The development of Festival of Stewards also included working with other artists from the Highlands to explore their connection to the land. Among them, Angie Arsenault, an artist whose family is from Ingonish, created a commemorative garden installation called Haunting the Valley, referencing her Acadian and Mi’kmaq ancestors who lived in the Clyburn Valley. Near Ingonish, on the eastern side of the National Park, the Clyburn Valley was where Acadians also settled and lived alongside the Mi’kmaq for hundreds of years.7 Arsenault’s grandparents were the last of her family to live in the Clyburn Valley, where they grew vegetables after World War I to sell to supermarkets in Sydney, until their land was expropriated in 1937 in order to create a golf course for the National Park. (Traces of their farm, including an apple tree, can still be found in the woods near the 11th hole.) With her aunt Carol MacLean, who is a gardener at the inn adjacent to the golf course, Arsenault planted a garden made up of the plants her great-grandparents grew – turnips, cabbage, cauliflower, summer savory, parsley and rhubarb.8 Describing this project during her remarks at Festival of Stewards, Johnson contrasted what she referred to as “intangible cultural heritage” and the “permanence and solidity of the land,” where land and memory are both powerful, entwined forces that exist in ongoing dialogue across time on Unama’ki. Through Haunting the Valley, Arsenault conjures the spirits of her ancestors from the Clyburn Valley to help us consider our relationship to the land.
Throughout Festival of Stewards, Johnson’s role was that of host and organizer, introducing the performers, stoking the fire, cajoling and managing the team of volunteers and students. She was a facilitator of what she calls a “co-operative didactic intervention” involving dozens of people from many different communities across the island. While Festival of Stewards had the character of many other community events, with music, food and a raffle (where someone won a bicycle), the culminating feast brought the concept of Netukulimk into sharp focus. At the end of the day, Johnson and her volunteers brought out approximately 1,000 pieces of moose meat, and grilled them on the Meat/Meet Swing. Around the raging fire, guests ate the dark, tender meat, which was full of the rich, complex taste of the Highlands: the young birch and alder shoots, the lake grasses, the spruce and balsam and the clear spring snowmelt. Amidst the conviviality of the event, it was a transgressive gesture that stood the risk of re-igniting volatile exchanges between Mi’kmaq hunters, settler communities and provincial and federal institutions such as the Department of Natural Resources and Parks Canada. These are among the continued obstacles that come into play around the practice of Netukulimk.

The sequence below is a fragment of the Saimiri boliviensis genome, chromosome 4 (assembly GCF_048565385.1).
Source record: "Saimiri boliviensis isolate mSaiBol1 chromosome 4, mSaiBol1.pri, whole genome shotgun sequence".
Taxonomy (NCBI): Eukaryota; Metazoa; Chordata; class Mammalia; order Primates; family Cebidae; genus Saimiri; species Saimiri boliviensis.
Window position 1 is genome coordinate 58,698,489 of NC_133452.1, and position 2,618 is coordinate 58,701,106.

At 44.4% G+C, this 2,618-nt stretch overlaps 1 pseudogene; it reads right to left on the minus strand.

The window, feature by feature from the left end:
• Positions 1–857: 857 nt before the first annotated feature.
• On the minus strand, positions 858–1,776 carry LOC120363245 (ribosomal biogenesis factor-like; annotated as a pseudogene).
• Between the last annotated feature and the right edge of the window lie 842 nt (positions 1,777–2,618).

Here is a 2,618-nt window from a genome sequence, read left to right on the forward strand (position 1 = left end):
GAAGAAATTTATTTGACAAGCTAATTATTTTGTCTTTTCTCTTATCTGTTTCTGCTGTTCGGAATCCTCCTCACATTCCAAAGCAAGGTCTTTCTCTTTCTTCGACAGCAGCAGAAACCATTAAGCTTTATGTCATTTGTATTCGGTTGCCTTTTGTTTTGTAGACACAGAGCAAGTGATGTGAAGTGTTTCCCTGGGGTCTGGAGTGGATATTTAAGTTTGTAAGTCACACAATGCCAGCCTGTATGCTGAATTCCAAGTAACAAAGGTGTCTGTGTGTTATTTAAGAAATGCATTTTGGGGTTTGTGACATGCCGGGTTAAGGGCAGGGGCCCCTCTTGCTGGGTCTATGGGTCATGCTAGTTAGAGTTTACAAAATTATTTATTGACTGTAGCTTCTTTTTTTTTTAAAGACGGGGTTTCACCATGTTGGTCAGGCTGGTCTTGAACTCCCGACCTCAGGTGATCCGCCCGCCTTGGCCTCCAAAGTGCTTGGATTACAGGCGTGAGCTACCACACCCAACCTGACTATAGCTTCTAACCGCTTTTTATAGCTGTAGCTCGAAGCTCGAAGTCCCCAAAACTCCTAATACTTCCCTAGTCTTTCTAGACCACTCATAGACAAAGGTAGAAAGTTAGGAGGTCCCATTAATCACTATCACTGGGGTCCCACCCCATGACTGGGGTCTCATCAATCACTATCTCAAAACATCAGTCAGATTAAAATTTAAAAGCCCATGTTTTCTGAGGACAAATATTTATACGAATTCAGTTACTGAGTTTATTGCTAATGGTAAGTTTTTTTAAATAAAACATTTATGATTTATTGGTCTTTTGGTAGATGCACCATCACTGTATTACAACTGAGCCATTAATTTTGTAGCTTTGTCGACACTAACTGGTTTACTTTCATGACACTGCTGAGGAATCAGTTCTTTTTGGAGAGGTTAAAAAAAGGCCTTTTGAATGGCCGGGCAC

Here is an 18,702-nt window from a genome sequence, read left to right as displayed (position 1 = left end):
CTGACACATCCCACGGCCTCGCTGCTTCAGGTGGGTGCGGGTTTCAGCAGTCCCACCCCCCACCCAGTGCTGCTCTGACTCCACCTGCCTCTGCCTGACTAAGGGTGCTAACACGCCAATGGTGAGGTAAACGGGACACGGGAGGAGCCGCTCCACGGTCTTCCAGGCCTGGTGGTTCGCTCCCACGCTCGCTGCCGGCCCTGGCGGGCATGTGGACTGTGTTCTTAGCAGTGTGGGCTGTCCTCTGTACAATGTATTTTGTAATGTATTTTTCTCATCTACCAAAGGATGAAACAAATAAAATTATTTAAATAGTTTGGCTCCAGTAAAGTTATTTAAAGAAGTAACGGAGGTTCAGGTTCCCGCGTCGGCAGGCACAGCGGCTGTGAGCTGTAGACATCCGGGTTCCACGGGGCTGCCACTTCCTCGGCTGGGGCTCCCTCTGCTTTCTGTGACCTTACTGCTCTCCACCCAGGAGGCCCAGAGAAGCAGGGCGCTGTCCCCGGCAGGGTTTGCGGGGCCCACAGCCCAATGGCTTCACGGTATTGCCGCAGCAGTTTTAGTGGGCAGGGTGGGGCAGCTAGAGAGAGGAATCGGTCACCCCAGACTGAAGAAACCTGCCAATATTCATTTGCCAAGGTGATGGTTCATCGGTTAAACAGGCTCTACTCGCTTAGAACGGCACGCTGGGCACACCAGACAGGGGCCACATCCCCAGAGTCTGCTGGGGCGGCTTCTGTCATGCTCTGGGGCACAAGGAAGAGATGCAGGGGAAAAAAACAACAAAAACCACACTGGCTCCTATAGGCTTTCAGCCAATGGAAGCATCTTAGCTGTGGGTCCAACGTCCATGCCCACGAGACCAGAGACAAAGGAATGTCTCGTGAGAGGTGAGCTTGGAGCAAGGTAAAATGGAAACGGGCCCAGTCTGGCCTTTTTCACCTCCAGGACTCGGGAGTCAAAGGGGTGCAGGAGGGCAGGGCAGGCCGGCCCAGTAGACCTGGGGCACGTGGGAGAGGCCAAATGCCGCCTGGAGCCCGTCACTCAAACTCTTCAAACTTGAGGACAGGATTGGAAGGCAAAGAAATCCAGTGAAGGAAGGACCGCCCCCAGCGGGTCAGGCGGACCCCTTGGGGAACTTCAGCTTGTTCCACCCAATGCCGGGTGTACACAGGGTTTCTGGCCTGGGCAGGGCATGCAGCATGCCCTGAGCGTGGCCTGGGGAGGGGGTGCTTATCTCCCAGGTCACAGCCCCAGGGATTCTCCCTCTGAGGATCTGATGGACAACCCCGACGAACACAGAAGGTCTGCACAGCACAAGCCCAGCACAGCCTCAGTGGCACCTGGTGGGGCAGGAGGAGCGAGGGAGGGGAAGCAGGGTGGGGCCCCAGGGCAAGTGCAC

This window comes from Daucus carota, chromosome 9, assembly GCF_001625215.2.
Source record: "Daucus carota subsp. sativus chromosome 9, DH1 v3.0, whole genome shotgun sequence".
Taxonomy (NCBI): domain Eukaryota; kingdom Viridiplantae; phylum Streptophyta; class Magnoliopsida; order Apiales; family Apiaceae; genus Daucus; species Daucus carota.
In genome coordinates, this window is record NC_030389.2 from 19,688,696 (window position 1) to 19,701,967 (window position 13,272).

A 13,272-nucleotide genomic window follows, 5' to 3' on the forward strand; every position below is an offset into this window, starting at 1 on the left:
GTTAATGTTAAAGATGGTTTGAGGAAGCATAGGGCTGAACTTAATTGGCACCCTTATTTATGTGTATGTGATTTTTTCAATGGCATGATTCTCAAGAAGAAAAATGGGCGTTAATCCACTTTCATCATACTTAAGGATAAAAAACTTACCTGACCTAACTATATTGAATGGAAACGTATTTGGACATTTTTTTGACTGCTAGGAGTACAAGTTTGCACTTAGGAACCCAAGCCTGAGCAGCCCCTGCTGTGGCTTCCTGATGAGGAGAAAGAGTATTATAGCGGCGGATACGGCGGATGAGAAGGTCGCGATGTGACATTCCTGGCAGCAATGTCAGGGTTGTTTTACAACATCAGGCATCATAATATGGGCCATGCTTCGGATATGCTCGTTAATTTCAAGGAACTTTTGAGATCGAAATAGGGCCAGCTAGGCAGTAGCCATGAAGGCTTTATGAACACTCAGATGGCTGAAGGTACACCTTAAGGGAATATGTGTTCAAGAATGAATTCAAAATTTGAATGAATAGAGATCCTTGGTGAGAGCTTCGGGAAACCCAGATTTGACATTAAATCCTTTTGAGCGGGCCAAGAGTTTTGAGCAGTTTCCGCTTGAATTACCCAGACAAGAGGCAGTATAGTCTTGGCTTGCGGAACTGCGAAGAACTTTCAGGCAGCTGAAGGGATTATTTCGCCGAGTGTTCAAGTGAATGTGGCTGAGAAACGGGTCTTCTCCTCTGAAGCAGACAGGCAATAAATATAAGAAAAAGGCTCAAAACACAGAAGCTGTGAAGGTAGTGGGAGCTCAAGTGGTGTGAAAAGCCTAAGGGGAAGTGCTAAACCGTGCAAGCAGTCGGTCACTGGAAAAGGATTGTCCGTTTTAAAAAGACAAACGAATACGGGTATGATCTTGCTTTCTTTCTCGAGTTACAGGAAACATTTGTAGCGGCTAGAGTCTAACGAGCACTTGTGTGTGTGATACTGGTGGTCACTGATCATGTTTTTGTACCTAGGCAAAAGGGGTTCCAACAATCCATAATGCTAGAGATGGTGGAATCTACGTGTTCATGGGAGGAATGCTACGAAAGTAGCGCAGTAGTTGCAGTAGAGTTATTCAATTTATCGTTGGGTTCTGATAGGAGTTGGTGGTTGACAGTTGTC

There is a long history of conflict between settler and Indigenous hunters around hunting rights. More recently, in the fall of 2015, Parks Canada initiated a controlled hunt, working with Mi’kmaq hunters to reduce the number of moose in the Cape Breton Highlands National Park. The hunt drew the attention of people who took issue with hunting in National Parks, as well as non-Indigenous hunters from the area who felt they were being unfairly excluded from the hunt. The controversy regarding the moose hunt has not been because moose are endangered, but rather the opposite. After being hunted to near-extinction by the early 20th century, moose were reintroduced in the Park during the 1940s. Protected from hunting over the intervening 75 years, they thrived, radically transformed the landscape and turning vast sections of the boreal forest into grassland. In November 2015, in response to the planned hunt, protestors formed a blockade at the base of North Mountain, and confrontations ensued between white and Mi’kmaq hunters. There were death threats and a temporary shelter erected by a protestor was burned to the ground.9 Two weeks later, Mi’kmaq hunters camped at the top of North Mountain, and with the assistance of Parks Canada, harvested 37 moose.10 The following year, in November and December 2016, they harvested 50 moose, and a third harvest occurred in the fall of 2017.